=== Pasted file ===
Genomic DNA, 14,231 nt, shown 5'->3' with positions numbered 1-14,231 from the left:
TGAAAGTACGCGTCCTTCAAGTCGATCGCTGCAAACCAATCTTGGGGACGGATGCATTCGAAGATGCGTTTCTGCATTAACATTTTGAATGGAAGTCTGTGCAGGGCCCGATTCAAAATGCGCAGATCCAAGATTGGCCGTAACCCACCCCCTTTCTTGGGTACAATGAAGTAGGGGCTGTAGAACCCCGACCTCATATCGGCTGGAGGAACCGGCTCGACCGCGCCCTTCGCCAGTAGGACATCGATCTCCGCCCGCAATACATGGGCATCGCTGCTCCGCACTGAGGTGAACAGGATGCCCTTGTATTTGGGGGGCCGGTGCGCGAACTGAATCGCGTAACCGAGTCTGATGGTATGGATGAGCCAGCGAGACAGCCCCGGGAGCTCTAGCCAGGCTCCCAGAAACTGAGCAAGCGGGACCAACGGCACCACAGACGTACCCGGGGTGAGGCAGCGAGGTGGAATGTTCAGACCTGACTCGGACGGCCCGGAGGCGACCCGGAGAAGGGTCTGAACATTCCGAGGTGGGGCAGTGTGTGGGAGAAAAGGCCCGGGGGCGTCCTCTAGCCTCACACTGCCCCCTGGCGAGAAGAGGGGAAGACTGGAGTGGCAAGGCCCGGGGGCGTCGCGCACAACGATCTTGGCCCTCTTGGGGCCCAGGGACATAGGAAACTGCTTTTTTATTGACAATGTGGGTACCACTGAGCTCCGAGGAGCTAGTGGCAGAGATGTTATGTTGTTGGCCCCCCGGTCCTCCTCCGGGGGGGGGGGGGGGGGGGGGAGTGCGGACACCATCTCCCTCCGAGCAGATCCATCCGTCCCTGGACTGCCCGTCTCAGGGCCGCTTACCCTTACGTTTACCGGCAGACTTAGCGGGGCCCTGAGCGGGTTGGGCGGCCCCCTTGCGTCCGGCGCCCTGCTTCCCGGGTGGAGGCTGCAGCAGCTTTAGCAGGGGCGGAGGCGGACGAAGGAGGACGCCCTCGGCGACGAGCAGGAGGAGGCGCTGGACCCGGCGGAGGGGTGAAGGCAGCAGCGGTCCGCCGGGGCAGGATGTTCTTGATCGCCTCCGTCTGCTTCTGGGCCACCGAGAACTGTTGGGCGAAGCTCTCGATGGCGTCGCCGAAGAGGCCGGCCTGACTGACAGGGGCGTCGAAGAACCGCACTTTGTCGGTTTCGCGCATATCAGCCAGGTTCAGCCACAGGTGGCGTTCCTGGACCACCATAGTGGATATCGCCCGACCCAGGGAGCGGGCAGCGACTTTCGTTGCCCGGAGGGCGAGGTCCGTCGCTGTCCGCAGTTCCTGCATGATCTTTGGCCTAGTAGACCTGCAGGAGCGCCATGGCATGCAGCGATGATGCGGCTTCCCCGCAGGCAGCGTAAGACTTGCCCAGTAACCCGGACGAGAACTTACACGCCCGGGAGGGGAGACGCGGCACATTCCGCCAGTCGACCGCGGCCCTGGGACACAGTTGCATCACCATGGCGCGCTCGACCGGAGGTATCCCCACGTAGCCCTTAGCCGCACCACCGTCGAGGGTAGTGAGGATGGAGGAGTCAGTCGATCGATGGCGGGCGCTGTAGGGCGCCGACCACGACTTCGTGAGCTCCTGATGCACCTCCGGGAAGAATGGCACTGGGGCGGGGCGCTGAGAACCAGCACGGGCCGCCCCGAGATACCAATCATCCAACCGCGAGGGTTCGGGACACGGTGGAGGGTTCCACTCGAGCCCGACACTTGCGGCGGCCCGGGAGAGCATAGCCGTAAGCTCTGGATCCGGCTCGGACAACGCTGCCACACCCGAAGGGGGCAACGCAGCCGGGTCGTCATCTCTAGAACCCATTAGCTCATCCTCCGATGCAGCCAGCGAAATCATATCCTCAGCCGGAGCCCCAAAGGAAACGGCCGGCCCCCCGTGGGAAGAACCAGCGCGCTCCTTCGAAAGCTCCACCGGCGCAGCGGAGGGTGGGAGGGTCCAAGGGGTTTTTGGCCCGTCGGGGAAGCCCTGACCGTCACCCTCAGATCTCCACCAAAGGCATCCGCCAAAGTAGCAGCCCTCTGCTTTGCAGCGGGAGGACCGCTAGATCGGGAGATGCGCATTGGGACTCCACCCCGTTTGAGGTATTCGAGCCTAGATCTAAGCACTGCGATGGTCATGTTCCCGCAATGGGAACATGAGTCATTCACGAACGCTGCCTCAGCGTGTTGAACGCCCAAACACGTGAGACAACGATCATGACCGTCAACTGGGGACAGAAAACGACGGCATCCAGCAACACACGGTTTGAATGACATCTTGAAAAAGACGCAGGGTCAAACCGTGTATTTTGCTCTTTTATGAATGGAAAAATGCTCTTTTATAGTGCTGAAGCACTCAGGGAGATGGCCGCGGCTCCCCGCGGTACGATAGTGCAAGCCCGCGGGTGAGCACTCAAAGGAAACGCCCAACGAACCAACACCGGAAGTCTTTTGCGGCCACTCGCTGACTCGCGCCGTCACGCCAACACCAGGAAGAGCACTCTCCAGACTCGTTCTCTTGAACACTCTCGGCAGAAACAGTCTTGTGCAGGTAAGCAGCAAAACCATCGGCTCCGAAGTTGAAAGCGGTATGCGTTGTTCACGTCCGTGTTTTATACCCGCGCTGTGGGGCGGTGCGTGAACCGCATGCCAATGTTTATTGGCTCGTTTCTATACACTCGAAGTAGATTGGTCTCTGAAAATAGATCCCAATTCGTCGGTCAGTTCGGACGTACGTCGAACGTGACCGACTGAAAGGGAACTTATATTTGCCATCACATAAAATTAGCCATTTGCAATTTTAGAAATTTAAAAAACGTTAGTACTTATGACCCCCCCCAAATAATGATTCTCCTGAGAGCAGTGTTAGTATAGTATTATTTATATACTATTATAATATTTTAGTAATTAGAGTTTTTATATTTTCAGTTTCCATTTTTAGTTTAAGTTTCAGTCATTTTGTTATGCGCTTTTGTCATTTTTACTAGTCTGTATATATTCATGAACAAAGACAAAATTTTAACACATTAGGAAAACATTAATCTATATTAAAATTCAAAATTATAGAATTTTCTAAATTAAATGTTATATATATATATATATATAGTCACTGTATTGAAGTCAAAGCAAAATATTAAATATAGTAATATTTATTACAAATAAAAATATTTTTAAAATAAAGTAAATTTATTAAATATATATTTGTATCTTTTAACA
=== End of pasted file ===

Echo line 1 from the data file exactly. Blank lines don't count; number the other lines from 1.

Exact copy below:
Genomic DNA, 14,231 nt, shown 5'->3' with positions numbered 1-14,231 from the left: